Our journey begins with a robust backend API, leveraging MongoDB as a data storage layer. TypeScript’s embrace of interfaces and contracts allowed for a structured and reliable codebase. The use of design patterns—specifically, the repository pattern for data abstraction and the service pattern for encapsulating business logic—ensured a well-organised architecture.
MongoDB has been chosen as a storage layer for several reasons:
Flexible schema: MongoDB uses a flexible schema design (NoSQL) where documents in a collection don’t need to have a uniform structure. This flexibility is advantageous when dealing with evolving data models.
Scalability: It’s designed to scale horizontally by adding more machines to the database, allowing it to handle large volumes of data and high traffic loads.
Performance: Its ability to store related data in a single document and support for embedded data models can enhance query performance. Additionally, it supports indexing for faster queries.
JSON-like documents: MongoDB stores data in a format similar to JSON, which is often more natural for developers and can simplify data integration with applications.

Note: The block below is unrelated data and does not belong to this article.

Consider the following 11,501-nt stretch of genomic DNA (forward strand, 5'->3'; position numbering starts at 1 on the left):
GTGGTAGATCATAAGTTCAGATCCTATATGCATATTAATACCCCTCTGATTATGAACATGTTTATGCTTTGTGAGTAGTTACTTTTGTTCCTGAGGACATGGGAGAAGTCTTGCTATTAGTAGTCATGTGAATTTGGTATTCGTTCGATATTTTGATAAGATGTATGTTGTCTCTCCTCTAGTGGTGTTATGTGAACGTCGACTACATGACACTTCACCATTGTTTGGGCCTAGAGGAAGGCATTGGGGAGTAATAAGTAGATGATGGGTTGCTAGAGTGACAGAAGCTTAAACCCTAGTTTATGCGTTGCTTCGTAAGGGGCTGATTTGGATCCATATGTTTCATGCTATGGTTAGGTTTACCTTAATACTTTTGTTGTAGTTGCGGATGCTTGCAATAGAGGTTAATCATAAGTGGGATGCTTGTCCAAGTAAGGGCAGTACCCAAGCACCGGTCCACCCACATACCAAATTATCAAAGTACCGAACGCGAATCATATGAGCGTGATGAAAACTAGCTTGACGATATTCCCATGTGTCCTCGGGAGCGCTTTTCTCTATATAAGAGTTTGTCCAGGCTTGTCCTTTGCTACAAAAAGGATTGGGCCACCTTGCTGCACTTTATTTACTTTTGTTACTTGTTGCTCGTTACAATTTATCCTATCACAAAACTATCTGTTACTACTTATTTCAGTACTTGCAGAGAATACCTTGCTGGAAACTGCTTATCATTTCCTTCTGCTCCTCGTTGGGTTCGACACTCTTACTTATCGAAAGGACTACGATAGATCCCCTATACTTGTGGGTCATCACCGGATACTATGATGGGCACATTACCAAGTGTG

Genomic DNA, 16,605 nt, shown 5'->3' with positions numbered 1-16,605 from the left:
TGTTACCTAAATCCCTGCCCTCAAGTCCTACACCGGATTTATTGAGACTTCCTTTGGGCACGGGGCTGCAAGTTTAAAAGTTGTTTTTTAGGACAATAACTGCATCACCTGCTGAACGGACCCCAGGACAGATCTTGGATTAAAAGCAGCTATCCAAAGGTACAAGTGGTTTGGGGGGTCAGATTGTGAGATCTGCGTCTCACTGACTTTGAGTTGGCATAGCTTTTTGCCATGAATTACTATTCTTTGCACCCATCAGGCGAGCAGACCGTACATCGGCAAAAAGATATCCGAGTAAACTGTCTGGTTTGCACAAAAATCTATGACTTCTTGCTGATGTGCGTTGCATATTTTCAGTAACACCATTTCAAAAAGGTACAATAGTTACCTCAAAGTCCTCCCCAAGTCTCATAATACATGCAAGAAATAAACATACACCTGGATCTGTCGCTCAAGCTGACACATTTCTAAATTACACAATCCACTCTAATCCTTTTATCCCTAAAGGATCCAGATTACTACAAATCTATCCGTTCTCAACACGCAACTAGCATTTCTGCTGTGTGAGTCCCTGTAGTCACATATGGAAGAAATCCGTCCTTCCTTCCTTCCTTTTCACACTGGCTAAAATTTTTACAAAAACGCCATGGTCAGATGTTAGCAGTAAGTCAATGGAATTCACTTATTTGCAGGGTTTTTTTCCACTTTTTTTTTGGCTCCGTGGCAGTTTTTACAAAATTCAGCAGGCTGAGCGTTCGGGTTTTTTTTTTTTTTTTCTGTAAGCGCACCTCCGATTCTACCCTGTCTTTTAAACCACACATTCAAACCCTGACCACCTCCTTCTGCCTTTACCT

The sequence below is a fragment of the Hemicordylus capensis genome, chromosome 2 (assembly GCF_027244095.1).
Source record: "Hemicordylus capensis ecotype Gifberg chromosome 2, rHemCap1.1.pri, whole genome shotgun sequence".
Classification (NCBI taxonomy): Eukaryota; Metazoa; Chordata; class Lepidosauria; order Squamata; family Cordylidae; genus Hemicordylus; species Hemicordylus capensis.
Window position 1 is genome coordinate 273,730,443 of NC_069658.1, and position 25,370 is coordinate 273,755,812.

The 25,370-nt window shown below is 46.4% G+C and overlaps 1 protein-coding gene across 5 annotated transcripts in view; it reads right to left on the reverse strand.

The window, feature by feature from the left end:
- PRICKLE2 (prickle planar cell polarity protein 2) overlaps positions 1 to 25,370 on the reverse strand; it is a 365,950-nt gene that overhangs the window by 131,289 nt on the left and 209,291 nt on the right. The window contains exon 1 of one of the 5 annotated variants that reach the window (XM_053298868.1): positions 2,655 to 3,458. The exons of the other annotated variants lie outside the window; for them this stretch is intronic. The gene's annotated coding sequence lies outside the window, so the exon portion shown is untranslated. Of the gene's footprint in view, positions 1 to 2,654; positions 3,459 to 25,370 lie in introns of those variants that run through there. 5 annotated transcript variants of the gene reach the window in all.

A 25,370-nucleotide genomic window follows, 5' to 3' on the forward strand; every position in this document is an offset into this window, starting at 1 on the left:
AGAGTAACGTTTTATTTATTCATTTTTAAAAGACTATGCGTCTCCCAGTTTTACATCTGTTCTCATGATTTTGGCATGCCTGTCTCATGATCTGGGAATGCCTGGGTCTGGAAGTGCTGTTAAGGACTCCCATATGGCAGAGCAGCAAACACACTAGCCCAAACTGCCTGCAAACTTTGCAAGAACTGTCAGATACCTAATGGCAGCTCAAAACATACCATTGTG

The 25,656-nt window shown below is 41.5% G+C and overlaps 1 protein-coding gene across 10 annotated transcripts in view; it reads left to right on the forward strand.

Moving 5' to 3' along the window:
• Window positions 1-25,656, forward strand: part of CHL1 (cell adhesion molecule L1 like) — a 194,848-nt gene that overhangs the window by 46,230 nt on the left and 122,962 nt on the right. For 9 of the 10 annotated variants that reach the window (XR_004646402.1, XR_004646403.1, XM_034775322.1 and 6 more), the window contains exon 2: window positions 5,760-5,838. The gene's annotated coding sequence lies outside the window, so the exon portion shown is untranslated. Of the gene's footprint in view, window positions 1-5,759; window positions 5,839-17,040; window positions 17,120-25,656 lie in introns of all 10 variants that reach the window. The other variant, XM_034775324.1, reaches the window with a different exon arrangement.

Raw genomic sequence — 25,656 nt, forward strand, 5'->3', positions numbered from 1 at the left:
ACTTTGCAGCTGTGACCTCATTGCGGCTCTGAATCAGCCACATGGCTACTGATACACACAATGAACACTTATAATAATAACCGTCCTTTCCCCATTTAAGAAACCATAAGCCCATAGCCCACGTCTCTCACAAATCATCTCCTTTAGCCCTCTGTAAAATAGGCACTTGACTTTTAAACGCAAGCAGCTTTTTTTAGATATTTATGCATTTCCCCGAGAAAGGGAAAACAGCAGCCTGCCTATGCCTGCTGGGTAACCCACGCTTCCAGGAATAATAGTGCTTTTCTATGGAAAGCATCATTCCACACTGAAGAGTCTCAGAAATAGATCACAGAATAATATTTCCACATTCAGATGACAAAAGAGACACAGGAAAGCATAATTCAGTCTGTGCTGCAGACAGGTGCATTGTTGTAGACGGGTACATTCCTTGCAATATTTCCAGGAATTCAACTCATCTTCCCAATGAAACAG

Replication and high availability: It offers built-in replication, ensuring data redundancy and high availability in case of server failures.
Automatic sharding: MongoDB can automatically partition data across multiple servers, allowing for efficient distribution and scaling of data.
However, it’s important to note that while MongoDB has these advantages, it might not be the best choice for every use case. Factors such as specific data requirements, transactional needs and the nature of the application should be considered when choosing a storage layer.